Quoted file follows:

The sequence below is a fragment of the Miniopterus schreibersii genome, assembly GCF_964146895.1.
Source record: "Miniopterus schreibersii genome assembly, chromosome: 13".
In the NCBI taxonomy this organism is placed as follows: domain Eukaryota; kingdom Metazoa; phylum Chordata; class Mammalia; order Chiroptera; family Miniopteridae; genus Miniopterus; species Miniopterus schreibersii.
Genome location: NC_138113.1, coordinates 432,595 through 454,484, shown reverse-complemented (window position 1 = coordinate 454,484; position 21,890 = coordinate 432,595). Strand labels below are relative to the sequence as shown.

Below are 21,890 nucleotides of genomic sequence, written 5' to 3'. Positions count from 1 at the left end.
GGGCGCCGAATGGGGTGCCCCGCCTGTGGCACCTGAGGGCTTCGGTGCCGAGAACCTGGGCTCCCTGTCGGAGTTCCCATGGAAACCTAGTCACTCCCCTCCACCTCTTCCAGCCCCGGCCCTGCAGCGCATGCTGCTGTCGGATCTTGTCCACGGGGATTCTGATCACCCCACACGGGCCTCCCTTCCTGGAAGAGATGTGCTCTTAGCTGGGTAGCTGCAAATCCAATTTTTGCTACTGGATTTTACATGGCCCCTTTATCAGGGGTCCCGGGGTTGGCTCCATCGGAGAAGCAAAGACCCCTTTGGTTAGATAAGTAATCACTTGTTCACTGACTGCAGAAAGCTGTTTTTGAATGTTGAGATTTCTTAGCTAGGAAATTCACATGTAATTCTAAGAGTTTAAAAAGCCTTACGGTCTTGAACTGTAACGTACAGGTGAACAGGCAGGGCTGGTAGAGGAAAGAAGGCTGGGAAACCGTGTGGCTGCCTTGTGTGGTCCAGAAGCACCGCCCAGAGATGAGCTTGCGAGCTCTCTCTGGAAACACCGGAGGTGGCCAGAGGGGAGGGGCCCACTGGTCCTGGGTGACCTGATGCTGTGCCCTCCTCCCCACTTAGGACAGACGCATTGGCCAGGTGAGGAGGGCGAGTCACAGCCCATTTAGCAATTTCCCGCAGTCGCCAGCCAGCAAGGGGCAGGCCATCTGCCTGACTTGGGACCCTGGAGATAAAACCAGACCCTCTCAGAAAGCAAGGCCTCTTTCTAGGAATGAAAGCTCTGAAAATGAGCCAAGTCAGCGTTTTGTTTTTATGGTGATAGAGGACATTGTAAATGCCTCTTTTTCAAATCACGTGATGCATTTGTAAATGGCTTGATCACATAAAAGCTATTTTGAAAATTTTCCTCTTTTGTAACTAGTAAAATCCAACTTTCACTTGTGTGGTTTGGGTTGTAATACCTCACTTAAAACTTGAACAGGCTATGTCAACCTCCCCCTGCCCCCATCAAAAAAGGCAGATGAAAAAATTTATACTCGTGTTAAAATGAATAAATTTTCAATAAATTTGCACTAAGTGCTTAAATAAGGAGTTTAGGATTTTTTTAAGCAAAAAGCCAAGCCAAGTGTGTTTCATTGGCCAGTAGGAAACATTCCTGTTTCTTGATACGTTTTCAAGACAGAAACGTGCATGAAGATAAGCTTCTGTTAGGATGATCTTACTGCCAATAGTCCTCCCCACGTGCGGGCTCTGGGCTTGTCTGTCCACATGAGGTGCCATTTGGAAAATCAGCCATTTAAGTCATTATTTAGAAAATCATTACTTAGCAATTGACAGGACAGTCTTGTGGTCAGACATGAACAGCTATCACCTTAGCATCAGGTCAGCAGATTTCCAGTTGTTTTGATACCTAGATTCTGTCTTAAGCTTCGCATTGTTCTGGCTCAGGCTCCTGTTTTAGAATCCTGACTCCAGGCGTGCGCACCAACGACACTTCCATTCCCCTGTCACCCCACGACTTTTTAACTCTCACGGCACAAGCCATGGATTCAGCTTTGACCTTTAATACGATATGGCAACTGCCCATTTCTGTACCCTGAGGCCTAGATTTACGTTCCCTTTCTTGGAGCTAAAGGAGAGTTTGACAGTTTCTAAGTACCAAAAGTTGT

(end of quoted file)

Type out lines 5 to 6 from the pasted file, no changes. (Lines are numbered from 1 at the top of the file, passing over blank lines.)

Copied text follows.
Below are 21,890 nucleotides of genomic sequence, written 5' to 3'. Positions count from 1 at the left end.
GGGCGCCGAATGGGGTGCCCCGCCTGTGGCACCTGAGGGCTTCGGTGCCGAGAACCTGGGCTCCCTGTCGGAGTTCCCATGGAAACCTAGTCACTCCCCTCCACCTCTTCCAGCCCCGGCCCTGCAGCGCATGCTGCTGTCGGATCTTGTCCACGGGGATTCTGATCACCCCACACGGGCCTCCCTTCCTGGAAGAGATGTGCTCTTAGCTGGGTAGCTGCAAATCCAATTTTTGCTACTGGATTTTACATGGCCCCTTTATCAGGGGTCCCGGGGTTGGCTCCATCGGAGAAGCAAAGACCCCTTTGGTTAGATAAGTAATCACTTGTTCACTGACTGCAGAAAGCTGTTTTTGAATGTTGAGATTTCTTAGCTAGGAAATTCACATGTAATTCTAAGAGTTTAAAAAGCCTTACGGTCTTGAACTGTAACGTACAGGTGAACAGGCAGGGCTGGTAGAGGAAAGAAGGCTGGGAAACCGTGTGGCTGCCTTGTGTGGTCCAGAAGCACCGCCCAGAGATGAGCTTGCGAGCTCTCTCTGGAAACACCGGAGGTGGCCAGAGGGGAGGGGCCCACTGGTCCTGGGTGACCTGATGCTGTGCCCTCCTCCCCACTTAGGACAGACGCATTGGCCAGGTGAGGAGGGCGAGTCACAGCCCATTTAGCAATTTCCCGCAGTCGCCAGCCAGCAAGGGGCAGGCCATCTGCCTGACTTGGGACCCTGGAGATAAAACCAGACCCTCTCAGAAAGCAAGGCCTCTTTCTAGGAATGAAAGCTCTGAAAATGAGCCAAGTCAGCGTTTTGTTTTTATGGTGATAGAGGACATTGTAAATGCCTCTTTTTCAAATCACGTGATGCATTTGTAAATGGCTTGATCACATAAAAGCTATTTTGAAAATTTTCCTCTTTTGTAACTAGTAAAATCCAACTTTCACTTGTGTGGTTTGGGTTGTAATACCTCACTTAAAACTTGAACAGGCTATGTCAACCTCCCCCTGCCCCCATCAAAAAAGGCAGATGAAAAAATTTATACTCGTGTTAAAATGAATAAATTTTCAATAAATTTGCACTAAGTGCTTAAATAAGGAGTTTAGGATTTTTTTAAGCAAAAAGCCAAGCCAAGTGTGTTTCATTGGCCAGTAGGAAACATTCCTGTTTCTTGATACGTTTTCAAGACAGAAACGTGCATGAAGATAAGCTTCTGTTAGGATGATCTTACTGCCAATAGTCCTCCCCACGTGCGGGCTCTGGGCTTGTCTGTCCACATGAGGTGCCATTTGGAAAATCAGCCATTTAAGTCATTATTTAGAAAATCATTACTTAGCAATTGACAGGACAGTCTTGTGGTCAGACATGAACAGCTATCACCTTAGCATCAGGTCAGCAGATTTCCAGTTGTTTTGATACCTAGATTCTGTCTTAAGCTTCGCATTGTTCTGGCTCAGGCTCCTGTTTTAGAATCCTGACTCCAGGCGTGCGCACCAACGACACTTCCATTCCCCTGTCACCCCACGACTTTTTAACTCTCACGGCACAAGCCATGGATTCAGCTTTGACCTTTAATACGATATGGCAACTGCCCATTTCTGTACCCTGAGGCCTAGATTTACGTTCCCTTTCTTGGAGCTAAAGGAGAGTTTGACAGTTTCTAAGTACCAAAAGTTGT